Popular Mechanics: Working With Spacers

We promised you earlier that we would fix the position of the Extra Cheese check box by centering it. One way do to that is by using so-called spacers.

You can think of a spacer as a spring that has the power to move a block (a widget) but not to deform it. So, if you have a row layout containing two widgets, and you put a spacer in between them, the widgets will be pushed to the left and right sides as far as possible, but they will still keep their original size. If the user makes the dialog wider, the spring will take up the additional space, and if he or she makes it smaller, the spring will shrink accordingly.

Perhaps you can already guess how we can use spacers to center the Extra Cheese check box. [1] We just put a spacer at both sides of the check box, and since the two spacers (springs) have equal strength, they will always keep the check box in the middle of the form.

To start from the previous, completely laid out form, you first have to break the outermost layout. Then make the Extra Cheese check box a bit smaller and move it a bit to the right so that there is space to the left of it.

Now select Lay Out/Add Spacer from the menu bar or click on the spacer icon (see Figure 4-11), and insert two spacers left and right of the check box. When you try to insert a spacer, a tiny popup menu will open and ask you whether the spacer should be horizontal or vertical. Since we are talking about horizontal orientation here, select horizontal both times. Your form should now look roughly like the one in Figure 4-12.

Figure 4-11. The spacer icon

Figure 4-12. Inserting spacers into a form

Next make a row out of the two spacers and the check box by selecting all three of them and assigning a horizontal layout. The result (see Figure 4-13) will probably not be what you expected, but this problem will automatically go away in a minute.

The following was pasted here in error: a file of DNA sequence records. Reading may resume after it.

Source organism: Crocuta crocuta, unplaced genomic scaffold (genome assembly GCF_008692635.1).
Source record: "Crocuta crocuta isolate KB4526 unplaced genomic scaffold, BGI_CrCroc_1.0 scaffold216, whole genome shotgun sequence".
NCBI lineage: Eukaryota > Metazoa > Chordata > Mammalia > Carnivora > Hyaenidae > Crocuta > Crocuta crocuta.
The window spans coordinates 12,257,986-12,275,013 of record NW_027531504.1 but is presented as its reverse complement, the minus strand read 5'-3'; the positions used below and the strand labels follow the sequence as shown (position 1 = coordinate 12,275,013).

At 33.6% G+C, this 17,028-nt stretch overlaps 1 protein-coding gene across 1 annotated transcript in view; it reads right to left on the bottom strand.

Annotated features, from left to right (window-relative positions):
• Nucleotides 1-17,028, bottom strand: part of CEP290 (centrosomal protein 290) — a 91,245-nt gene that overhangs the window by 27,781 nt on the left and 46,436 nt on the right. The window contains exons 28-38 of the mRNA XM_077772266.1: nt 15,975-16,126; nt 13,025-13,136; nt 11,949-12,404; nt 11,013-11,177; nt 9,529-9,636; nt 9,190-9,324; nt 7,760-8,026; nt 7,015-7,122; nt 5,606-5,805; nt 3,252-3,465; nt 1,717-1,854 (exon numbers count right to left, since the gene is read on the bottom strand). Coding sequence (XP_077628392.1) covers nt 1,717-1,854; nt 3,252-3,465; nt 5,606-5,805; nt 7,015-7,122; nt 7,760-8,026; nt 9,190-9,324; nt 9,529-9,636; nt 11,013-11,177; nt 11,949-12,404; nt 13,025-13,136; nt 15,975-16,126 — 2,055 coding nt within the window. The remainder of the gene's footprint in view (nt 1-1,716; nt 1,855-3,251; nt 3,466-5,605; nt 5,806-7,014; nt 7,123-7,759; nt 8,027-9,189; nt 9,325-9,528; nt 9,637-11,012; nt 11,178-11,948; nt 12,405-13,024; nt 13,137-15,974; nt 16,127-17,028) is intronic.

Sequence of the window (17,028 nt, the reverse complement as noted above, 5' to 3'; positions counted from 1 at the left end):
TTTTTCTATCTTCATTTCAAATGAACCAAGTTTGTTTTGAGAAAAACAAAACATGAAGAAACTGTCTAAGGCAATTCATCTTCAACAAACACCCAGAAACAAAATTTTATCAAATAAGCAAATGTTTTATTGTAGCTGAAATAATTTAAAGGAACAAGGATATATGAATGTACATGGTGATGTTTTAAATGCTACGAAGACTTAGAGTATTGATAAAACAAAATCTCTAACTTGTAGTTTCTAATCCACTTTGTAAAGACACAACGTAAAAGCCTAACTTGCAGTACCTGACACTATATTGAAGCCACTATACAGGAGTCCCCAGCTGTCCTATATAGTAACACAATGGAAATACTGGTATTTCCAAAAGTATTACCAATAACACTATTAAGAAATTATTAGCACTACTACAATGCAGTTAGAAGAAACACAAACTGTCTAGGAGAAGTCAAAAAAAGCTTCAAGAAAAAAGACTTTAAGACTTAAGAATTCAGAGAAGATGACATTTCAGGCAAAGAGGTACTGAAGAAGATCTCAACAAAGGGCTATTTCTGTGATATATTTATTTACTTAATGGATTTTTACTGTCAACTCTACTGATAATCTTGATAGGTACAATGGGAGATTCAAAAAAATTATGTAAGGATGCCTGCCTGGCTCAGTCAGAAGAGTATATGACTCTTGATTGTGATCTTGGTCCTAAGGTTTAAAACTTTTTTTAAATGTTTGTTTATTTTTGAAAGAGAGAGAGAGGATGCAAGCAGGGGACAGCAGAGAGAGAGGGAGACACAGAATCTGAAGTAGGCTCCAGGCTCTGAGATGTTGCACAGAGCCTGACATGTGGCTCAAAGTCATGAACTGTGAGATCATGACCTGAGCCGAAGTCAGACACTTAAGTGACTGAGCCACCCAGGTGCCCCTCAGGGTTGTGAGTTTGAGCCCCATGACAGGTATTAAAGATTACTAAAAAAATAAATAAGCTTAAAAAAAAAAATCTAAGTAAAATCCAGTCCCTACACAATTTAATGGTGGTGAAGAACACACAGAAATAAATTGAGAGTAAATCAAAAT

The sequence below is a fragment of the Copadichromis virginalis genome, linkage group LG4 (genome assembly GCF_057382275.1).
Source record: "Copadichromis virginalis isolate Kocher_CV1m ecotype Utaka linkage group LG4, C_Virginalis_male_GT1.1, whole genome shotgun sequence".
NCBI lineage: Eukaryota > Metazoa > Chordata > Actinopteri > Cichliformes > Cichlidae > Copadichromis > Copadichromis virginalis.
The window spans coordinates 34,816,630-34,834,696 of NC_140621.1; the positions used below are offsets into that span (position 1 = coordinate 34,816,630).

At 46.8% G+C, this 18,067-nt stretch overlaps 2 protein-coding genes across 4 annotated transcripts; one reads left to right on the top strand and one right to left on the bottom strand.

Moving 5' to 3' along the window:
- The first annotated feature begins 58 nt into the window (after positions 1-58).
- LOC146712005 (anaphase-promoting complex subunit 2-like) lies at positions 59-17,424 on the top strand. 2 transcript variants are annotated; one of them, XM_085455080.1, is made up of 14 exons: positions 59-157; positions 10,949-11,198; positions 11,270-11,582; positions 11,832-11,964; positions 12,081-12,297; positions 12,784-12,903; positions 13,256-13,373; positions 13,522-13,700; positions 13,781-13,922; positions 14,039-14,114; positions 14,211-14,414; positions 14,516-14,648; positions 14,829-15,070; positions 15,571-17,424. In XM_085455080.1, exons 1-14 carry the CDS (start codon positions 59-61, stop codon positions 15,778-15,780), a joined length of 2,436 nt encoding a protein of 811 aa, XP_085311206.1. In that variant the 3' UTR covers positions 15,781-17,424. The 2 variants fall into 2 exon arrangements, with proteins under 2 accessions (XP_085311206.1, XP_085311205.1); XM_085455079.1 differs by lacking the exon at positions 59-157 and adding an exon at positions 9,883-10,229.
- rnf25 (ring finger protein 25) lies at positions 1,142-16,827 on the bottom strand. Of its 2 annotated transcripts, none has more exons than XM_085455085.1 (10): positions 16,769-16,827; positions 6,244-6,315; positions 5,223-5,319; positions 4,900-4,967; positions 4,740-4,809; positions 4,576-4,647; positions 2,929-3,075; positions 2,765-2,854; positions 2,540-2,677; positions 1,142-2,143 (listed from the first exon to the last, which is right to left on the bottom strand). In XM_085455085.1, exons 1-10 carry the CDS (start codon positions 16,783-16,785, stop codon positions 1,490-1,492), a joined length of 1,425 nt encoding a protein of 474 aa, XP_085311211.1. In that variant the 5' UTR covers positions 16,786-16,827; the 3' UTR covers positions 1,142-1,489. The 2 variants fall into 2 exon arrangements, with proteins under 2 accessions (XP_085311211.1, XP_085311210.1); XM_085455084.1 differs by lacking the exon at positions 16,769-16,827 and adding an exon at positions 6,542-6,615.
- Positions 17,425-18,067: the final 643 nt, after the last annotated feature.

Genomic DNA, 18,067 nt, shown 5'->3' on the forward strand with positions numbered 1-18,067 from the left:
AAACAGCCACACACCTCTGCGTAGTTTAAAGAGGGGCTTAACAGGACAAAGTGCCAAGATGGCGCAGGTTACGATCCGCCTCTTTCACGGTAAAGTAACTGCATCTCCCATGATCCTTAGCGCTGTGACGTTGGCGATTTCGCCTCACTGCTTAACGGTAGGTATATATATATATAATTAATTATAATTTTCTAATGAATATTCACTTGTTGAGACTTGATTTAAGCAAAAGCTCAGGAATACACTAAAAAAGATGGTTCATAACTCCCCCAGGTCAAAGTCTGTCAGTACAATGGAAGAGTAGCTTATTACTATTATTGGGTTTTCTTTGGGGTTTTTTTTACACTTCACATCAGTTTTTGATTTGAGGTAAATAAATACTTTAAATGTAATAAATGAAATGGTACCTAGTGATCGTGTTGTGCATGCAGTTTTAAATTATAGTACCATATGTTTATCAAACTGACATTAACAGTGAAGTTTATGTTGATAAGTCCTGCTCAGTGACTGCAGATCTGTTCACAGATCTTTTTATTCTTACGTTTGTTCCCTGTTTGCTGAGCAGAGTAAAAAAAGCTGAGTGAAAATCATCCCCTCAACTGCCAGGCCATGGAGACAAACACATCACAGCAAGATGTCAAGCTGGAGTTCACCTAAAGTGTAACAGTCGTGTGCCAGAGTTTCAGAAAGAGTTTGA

Figure 4-13. Combining the spacers and the check box in a row

Now re-create the outer layout that you had to break in order to be able to add the spacers: Assemble the three rows into a vertical layout that you create on the form itself. Change into test mode and see how the Extra Cheese check box always stays in the center (see Figure 4-14).

Figure 4-14. The check box is always in the center

Of course, there are many more things you can do with spacers. Look, for example, at the size button group. Perhaps you think that it looks ugly and that the three radio buttons should be evenly spaced across the button group. If you want this, just put spacers between the radio buttons. If you add another two spacers above the first and below the last radio button, the remaining space will be evenly distributed above, between, and below the radio buttons. Or you could decide that you want them close together but in the lower part of the button group. In this case, just use one spacer and put it on top of the radio buttons. As you can see, spacers give you a lot of possibilities.

There are more things you can do with layouts. We haven't really talked about grid layouts yet or about the various properties that the layout managers themselves have. You'll learn more about this in the section All About Layout Management in Chapter 5.


[1] If you have used Qt layout management before without Qt Designer, you might have centered your widgets with the AlignCenter parameter. This is not possible in Qt Designer; you must use the spacers in order to achieve this.